CHALLENGES ADAPTING TO A CHANGING BUSINESS MODEL
Healthcare is undergoing a shift from a fee-for-servicebased payment model to a value-based-care payment model in which the government provides incentives and penalties based on quality metrics. With the value-based care model, healthcare providers and health plans have shared accountabilities when it comes to managing the health of the individuals and populations they serve. In many cases, health plans and provider organizations are formulating accountable care organizations (ACO) to work together to provide high-quality care to their patient populations. According to Definitive Healthcare, there are more than 800 ACOs representing more than 200 health plans, 3,900 providers, and 300,000 physicians.
A critical component to the success of an ACO is patient engagement, and both providers and health plans need to leverage technology to empower patients and members throughout their journey. It is essential for providers to engage patients to motivate and incentivize them to manage their wellness instead of their sickness, especially now under a value-based model. Additionally, health plans need to motivate and incentivize cost-savings behaviors with a great deal of quality metrics and dollars at stake.
Federal and state mandates are also a major driver of change in the healthcare business model. For instance, in the past decade, three major regulations have transformed the industry: National Provider ID, HIPAA 5010 upgrade, and ICD-10. Healthcare organizations face tremendous – and costly – challenges to comply with these mandates, and those likely to occur over the course of the next decade.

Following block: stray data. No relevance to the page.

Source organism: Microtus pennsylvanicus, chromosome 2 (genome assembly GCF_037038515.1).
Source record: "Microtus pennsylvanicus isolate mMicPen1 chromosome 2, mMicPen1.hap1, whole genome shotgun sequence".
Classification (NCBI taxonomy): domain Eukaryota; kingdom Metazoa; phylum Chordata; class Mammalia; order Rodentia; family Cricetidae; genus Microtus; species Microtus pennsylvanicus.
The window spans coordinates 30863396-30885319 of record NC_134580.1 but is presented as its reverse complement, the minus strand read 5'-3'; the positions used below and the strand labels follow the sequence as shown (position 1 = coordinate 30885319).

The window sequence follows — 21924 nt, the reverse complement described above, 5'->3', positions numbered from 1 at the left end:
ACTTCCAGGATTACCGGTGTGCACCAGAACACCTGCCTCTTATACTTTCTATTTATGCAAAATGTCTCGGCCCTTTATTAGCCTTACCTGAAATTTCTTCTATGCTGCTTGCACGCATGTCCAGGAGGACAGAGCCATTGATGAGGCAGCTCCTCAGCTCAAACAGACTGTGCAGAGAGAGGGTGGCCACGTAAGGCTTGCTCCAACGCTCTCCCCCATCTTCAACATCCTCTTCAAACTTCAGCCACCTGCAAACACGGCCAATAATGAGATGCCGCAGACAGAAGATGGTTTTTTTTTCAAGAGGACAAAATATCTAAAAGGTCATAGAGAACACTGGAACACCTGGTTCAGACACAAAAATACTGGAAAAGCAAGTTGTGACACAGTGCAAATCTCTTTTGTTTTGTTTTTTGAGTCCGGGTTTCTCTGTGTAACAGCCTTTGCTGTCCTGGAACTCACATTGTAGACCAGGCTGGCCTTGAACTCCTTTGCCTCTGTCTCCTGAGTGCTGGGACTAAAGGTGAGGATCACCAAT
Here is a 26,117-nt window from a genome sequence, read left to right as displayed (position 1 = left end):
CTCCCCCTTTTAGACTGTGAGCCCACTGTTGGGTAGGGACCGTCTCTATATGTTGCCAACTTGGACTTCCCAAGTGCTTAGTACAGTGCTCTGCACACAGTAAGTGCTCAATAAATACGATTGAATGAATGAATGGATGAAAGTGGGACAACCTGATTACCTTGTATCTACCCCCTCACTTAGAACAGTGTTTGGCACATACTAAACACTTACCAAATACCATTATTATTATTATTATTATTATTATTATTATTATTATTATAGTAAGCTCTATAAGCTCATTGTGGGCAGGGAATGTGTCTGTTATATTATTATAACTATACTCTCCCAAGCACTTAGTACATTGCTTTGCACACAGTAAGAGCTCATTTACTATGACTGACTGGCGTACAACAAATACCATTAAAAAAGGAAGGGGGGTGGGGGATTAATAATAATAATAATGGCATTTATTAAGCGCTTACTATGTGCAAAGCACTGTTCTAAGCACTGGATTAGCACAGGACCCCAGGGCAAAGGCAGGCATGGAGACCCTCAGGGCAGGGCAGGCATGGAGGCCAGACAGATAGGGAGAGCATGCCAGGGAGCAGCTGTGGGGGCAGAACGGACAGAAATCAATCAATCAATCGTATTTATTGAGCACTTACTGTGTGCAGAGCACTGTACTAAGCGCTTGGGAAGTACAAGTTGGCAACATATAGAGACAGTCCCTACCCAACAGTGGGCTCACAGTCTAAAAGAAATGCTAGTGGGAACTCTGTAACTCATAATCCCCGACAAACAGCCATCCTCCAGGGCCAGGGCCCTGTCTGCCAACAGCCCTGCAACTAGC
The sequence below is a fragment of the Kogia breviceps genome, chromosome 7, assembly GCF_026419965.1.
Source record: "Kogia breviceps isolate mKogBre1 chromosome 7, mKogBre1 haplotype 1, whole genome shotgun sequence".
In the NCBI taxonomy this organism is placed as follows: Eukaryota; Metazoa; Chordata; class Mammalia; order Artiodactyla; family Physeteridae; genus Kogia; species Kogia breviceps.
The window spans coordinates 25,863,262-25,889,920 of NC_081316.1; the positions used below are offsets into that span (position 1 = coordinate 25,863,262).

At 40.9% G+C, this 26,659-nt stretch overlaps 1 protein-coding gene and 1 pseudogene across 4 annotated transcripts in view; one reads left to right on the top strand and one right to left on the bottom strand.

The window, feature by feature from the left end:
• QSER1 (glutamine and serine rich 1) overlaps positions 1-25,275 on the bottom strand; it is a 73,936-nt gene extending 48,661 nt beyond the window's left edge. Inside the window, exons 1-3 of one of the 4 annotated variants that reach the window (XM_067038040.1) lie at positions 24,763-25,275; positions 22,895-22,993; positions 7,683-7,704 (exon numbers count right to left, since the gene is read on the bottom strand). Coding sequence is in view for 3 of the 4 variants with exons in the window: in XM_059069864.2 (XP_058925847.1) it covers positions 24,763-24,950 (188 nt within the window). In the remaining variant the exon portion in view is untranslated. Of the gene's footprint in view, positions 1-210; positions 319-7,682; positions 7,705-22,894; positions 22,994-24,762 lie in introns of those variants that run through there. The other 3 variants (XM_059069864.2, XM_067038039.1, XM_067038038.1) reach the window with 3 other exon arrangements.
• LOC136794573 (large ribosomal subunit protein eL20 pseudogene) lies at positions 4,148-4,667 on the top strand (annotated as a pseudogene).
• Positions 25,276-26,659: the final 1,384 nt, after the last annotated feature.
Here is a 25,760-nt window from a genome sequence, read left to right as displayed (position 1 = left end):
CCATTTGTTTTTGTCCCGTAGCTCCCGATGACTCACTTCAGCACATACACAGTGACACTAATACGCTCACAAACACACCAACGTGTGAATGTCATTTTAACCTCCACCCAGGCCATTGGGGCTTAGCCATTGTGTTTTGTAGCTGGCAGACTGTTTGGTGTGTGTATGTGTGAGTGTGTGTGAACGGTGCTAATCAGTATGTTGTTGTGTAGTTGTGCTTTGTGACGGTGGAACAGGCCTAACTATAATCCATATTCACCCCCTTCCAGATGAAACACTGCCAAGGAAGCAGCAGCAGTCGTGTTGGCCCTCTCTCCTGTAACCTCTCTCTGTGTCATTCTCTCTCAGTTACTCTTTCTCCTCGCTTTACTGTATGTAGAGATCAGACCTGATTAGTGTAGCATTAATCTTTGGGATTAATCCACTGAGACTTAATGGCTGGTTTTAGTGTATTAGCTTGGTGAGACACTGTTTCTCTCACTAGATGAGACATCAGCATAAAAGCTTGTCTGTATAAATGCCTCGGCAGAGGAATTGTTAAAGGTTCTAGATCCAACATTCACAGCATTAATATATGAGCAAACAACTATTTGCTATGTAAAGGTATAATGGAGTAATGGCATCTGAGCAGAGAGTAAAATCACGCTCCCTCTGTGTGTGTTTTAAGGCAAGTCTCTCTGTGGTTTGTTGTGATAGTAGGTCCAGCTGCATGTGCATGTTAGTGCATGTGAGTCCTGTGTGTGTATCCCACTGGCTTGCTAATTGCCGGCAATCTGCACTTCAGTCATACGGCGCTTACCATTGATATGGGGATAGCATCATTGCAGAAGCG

APIs ENABLE VALUE-BASED CARE
APIs expose existing data on reimbursement to facilitate a new value-driven business model for healthcare providers. Part of the government incentive program also motivates organizations to identify and cut down on costly services lines. APIs can collect and even analyze that data to better inform the service offerings of a healthcare provider and increase incentive dollars. This API data can also provide meaningful insights and demonstrate cost savings to patients through advanced analytics reports. For example, if a report indicated a high risk of a preventable medical condition in a certain geographic region, companies can use this information to incentivize their members to use healthy habits and monitor those results over time. This insight helps both members and service providers to achieve better care and keep costs down in the long term.
Organizations must change as fast as the regulations and economy around them are changing, which can require ramping up new initiatives quickly. APIs allow rapid prototyping of new programs without a significant investment. More or less, most of the healthcare giants in the U.S. are already thinking about a strategy for API management solutions. In terms of adoption, API strategies are being more widely adopted in the healthcare startup realm. Following the paths of other more faster-paced industries, healthcare is poised to invent a large number of implementation solutions using API platforms, which will give them a competitive edge in the market.
Healthcare providers and plans can only benefit from APIs. As a patient or member is provided more “personalized” care, they are bound to use those services more often. If companies do not invest in laying a foundation for API solutions, they will eventually start losing business without the ability to deliver highly personalized, adaptable service.
An evolving business model is just one of the healthcare challenges that can be alleviated by API management. Download our guide, Digitally Transforming Healthcare with APIs, for the other ways APIs are changing healthcare and get real-world success stories from industry leaders.